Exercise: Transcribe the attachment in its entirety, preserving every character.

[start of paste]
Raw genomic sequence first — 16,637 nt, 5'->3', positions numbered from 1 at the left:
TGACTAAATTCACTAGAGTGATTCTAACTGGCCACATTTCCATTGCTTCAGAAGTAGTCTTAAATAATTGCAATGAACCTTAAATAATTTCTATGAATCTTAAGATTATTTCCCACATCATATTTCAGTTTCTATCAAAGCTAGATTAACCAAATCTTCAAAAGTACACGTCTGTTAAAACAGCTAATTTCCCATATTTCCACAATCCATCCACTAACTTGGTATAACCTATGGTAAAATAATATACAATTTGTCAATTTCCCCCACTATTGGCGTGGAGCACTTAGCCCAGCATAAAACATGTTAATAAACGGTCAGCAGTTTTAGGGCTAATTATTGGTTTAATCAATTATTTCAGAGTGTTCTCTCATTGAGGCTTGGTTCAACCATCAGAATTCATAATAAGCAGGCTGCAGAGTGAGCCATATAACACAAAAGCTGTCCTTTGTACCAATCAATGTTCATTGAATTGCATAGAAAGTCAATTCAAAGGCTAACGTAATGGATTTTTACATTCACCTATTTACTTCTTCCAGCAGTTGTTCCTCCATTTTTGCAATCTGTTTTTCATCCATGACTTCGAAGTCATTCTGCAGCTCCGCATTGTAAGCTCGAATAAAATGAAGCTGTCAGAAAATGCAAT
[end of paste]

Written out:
Raw genomic sequence first — 16,637 nt, 5'->3', positions numbered from 1 at the left:
TGACTAAATTCACTAGAGTGATTCTAACTGGCCACATTTCCATTGCTTCAGAAGTAGTCTTAAATAATTGCAATGAACCTTAAATAATTTCTATGAATCTTAAGATTATTTCCCACATCATATTTCAGTTTCTATCAAAGCTAGATTAACCAAATCTTCAAAAGTACACGTCTGTTAAAACAGCTAATTTCCCATATTTCCACAATCCATCCACTAACTTGGTATAACCTATGGTAAAATAATATACAATTTGTCAATTTCCCCCACTATTGGCGTGGAGCACTTAGCCCAGCATAAAACATGTTAATAAACGGTCAGCAGTTTTAGGGCTAATTATTGGTTTAATCAATTATTTCAGAGTGTTCTCTCATTGAGGCTTGGTTCAACCATCAGAATTCATAATAAGCAGGCTGCAGAGTGAGCCATATAACACAAAAGCTGTCCTTTGTACCAATCAATGTTCATTGAATTGCATAGAAAGTCAATTCAAAGGCTAACGTAATGGATTTTTACATTCACCTATTTACTTCTTCCAGCAGTTGTTCCTCCATTTTTGCAATCTGTTTTTCATCCATGACTTCGAAGTCATTCTGCAGCTCCGCATTGTAAGCTCGAATAAAATGAAGCTGTCAGAAAATGCAAT